mixing and thus the mass transfer are dependant on this number. The stirrer power consumption
is dened as:
1
PS = pLv 2
2

(Q.3)

where p is the pumping capacity of the stirrer [m3:s1] and v the velocity of the outowing
liquid [m:s1].
For an axially pumping stirrer and a radially pumping stirrer, the equations Q.4 and Q.5
are valid, which in all but any case lead to the equation Q.6 taking for granted the equation
Q.7 .
1
p = D2 v
4
p = DHS v

(Q.4)
(Q.5)

where D is the stirrer diameter [m] and H S is the height of the stirrer blade [m].
PS = Np LN 3D 5

(Q.6)

HS = cD

(Q.7)

152

Q.3. MASS TRANSFER PARAMETERS


where c is a constant depending on the stirrer used.
The power number is a function of the Reynolds number (dened in equation Q.8) and
usually predicted from graphs [24, page 87].
ND2 L
L

Re =

(Q.8)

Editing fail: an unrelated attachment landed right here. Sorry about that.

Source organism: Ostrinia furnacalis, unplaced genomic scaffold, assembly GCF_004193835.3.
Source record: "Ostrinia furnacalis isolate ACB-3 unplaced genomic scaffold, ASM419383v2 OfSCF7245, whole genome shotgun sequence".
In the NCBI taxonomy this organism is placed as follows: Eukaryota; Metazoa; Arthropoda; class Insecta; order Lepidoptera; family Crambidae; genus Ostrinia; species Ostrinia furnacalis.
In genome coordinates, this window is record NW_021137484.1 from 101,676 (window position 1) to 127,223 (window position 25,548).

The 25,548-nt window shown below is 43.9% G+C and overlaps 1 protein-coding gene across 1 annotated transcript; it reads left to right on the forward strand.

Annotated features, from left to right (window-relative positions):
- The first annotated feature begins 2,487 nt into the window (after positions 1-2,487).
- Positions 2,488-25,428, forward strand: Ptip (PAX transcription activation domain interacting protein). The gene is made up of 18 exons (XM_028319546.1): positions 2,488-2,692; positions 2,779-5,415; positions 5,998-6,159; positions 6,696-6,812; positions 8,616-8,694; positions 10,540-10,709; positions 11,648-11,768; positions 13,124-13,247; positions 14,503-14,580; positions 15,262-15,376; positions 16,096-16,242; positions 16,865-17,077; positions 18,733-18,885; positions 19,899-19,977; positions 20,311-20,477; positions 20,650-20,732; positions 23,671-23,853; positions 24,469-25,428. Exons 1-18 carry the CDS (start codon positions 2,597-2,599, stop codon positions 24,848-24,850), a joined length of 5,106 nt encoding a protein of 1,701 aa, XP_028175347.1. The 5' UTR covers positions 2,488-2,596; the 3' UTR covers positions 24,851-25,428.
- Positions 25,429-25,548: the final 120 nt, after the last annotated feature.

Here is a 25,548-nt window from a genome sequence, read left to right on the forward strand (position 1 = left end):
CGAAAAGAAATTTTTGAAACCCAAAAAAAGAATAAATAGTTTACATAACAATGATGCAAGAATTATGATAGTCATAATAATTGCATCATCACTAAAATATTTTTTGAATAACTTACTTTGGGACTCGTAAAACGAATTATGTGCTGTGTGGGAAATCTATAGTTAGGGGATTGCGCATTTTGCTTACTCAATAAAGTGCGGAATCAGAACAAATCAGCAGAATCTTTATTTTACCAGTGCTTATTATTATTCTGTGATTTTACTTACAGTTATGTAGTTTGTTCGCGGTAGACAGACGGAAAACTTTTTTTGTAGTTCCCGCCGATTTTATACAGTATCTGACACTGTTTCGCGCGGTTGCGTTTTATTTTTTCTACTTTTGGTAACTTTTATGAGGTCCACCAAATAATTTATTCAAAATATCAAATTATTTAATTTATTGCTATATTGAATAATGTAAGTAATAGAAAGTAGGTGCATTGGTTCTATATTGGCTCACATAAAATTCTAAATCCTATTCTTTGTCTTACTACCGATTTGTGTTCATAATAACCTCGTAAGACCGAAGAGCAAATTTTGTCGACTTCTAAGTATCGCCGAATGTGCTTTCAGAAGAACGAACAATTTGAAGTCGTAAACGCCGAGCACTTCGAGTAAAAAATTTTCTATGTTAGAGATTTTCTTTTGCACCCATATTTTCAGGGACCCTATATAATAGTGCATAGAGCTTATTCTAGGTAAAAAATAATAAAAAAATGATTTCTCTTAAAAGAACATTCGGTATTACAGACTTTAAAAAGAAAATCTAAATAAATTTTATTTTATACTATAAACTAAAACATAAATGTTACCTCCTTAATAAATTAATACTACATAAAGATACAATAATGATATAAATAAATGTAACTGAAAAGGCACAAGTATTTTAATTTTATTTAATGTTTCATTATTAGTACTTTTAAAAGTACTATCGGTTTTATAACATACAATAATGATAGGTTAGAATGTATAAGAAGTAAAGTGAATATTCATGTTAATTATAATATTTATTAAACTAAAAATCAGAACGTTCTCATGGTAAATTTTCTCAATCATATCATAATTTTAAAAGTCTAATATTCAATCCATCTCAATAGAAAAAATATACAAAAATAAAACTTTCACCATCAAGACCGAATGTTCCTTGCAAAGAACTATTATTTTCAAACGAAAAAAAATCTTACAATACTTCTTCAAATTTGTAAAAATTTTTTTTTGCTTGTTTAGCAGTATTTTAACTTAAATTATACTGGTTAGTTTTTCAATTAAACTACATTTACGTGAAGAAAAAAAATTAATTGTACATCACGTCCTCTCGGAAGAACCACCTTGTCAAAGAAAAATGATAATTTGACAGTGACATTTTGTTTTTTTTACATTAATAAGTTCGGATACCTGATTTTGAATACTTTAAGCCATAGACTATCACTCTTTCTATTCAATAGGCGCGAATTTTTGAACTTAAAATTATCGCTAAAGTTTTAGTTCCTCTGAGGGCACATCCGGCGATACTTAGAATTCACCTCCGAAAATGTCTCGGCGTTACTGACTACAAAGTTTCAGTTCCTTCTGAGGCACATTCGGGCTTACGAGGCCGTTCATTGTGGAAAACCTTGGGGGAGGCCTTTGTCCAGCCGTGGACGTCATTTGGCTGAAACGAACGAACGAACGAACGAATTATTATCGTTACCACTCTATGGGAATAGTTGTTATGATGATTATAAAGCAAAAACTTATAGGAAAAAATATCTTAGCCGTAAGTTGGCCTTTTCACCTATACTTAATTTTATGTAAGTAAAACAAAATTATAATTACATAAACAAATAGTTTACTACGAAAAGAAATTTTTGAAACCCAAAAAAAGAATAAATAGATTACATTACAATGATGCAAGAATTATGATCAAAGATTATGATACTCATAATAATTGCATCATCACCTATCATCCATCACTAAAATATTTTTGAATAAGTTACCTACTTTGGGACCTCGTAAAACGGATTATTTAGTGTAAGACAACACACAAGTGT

It has to be noted that at low Reynolds, that is to say under laminar conditions, Np is a
function of Re only. For fully turbulent conditions the measured N p value for any stirrer type
in a ba-ed vessel is a constant.

Q.2.2

Two-phase stirred system

For the prediction of the power consumption, the presence of air is a major complication. It has
been found that the introduction of an average density of the two-phase system in equation Q.6
does not predict PS in these systems at all. The reason is that the hydrodynamic phenomena
around the stirrer blades change with the presence of air. Hughmark [29] has correlated a
large number of data for turbine stirrers including a relation between the power consumption in